Confession: my favourite part of Christmas is the stockings.

I know, I know, there are a billion other things about Christmas that might be more amazing, or louder, or brighter, or have more feeling to it, but the thing is, after years and years of retail, it’s the stockings that I still loved on Christmas morning.

See, part of it is simple: Stockings were done in bed. So I didn’t have to get up yet, I could relax still, in my jammies, have a cup of tea in bed, and sit there with my husband and unwrap stockings. When you’ve been pulling “leave the house before 6:00am and get home some time after 6:00pm” for anywhere up to twelve days in a row leading up to Christmas, you really, really, love that morning lie-in, let me tell you.



Second, they’re often silly, or cute, or an indulgence, or sweet, or fun, or a mix of all three. A paperback book, some candy, soap, a puzzle, a mug… You never know what awesome little thing might come out of a stocking. Even when practical—like, say, socks—they’re somehow all the more fun because you’re sitting on your bed and you’re both taking turns opening little presents and the paper is piling up between you. It’s also something you get to do right away, before you have to drive to meet up with the rest of the family, before you have to get dressed and have breakfast…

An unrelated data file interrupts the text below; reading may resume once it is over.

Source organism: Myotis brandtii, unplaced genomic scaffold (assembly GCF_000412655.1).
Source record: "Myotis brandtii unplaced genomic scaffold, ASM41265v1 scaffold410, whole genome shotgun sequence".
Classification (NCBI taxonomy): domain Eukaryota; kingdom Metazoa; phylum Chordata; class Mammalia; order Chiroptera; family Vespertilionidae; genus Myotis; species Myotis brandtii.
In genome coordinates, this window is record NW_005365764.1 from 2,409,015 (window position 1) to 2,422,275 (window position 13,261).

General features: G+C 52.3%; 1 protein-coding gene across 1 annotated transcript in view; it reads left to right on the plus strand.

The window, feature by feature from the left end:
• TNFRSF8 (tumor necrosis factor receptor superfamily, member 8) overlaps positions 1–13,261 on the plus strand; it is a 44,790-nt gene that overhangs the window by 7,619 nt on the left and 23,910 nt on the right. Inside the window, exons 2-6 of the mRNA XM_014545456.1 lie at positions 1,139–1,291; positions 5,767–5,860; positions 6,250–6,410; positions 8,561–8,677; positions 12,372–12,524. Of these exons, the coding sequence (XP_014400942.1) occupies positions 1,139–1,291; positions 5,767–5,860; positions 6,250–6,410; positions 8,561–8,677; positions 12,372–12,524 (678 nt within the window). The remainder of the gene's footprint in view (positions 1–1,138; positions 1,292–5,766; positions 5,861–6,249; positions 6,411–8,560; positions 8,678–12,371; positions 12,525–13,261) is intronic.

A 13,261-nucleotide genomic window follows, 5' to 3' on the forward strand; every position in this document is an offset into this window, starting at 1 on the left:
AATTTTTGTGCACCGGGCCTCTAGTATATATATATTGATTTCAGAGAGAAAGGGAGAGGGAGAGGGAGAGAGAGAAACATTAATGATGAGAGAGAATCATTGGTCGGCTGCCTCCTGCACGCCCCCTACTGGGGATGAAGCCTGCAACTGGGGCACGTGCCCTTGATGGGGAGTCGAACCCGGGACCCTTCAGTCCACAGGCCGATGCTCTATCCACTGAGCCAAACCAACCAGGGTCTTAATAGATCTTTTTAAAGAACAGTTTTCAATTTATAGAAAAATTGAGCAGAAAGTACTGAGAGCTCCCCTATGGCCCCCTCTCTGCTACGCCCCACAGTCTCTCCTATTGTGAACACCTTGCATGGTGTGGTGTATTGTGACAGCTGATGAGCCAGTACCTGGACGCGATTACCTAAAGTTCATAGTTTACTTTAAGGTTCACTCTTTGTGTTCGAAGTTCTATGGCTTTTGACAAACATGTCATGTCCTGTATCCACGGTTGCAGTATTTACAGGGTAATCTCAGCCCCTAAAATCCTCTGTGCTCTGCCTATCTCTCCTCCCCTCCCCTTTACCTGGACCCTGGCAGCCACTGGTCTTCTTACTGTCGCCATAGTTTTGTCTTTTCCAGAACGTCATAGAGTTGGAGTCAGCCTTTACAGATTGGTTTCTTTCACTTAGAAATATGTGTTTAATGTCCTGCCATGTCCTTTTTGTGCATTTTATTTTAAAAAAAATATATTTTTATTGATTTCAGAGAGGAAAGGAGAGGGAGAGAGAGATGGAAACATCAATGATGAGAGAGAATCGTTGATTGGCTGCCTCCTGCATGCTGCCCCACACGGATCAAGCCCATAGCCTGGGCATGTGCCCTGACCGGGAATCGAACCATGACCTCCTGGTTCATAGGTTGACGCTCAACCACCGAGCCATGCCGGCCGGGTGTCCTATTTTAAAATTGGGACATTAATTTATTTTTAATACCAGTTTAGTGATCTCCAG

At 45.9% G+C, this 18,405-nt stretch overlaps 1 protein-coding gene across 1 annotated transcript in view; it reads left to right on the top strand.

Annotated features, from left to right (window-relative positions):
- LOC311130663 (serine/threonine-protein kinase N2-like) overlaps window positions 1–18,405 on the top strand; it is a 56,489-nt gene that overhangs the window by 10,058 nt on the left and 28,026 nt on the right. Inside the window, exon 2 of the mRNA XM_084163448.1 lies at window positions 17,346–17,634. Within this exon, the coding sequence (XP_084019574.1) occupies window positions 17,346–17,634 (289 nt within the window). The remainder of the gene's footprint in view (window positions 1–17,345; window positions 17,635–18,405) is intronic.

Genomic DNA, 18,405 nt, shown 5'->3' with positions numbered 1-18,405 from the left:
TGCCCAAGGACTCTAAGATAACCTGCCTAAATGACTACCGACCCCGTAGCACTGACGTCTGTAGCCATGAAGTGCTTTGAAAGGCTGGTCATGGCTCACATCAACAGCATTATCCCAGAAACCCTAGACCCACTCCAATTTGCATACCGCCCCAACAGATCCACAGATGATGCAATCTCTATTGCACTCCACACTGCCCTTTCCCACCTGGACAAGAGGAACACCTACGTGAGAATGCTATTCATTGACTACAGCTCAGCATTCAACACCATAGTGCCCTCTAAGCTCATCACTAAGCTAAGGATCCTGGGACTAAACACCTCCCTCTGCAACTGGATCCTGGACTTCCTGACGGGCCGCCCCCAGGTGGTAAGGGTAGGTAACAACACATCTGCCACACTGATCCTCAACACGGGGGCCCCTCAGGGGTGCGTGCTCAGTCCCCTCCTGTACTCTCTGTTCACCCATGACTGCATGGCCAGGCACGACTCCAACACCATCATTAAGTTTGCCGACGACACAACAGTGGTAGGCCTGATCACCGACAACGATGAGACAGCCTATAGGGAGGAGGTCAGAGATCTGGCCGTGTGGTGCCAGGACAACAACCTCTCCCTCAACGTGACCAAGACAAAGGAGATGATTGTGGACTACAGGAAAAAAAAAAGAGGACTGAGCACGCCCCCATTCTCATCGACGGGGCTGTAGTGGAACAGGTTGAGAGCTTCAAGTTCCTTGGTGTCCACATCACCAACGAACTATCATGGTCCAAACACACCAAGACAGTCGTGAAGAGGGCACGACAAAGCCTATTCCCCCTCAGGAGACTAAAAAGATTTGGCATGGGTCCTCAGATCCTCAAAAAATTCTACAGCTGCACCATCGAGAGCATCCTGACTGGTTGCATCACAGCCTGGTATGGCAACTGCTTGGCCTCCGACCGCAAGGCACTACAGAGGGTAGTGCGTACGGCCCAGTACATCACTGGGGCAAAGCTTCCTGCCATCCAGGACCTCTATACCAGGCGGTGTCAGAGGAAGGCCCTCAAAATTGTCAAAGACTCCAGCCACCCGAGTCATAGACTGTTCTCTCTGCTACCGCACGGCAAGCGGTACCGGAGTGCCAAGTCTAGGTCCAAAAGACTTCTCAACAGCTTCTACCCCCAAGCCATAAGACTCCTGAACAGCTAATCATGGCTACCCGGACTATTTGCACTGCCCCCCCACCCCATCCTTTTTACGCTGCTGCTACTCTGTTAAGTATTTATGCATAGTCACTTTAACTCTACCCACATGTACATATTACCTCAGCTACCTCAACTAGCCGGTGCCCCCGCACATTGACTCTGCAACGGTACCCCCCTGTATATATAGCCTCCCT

Maybe it’s just me, but the whole cozy, silly, sweetness of it all is why I still loved it, even when the rest of the joy of the season had been stamped under the boot heel of retail.

It was why I introduced stockings to my in-laws (it was something they didn’t do) and we continue to do them to this day. I just finished stuffing their stockings today. Some years it’s more challenging than others, but I like the hunt. Or at least, I do when it goes well. It went well this year, so I enjoyed it.

What about you? Do you do stockings for your holidays? Are there rules? A specific time to open them?

Small Splashes of Colour

One of the things about Canadian Winter, even as early as December, is the way everything turns white and pale. The sky might be blue, but often it’s grey, the trees are their grey-brown palest, and the evergreens end up covered with snow. White is everywhere.

That’s one of the reasons I love Christmas cards. They’re like little splashes of colour, with lovely sentiments inside, and a reminder that that light will, indeed, come back, and when it does, it will bring the rest of the colour wheel back with it.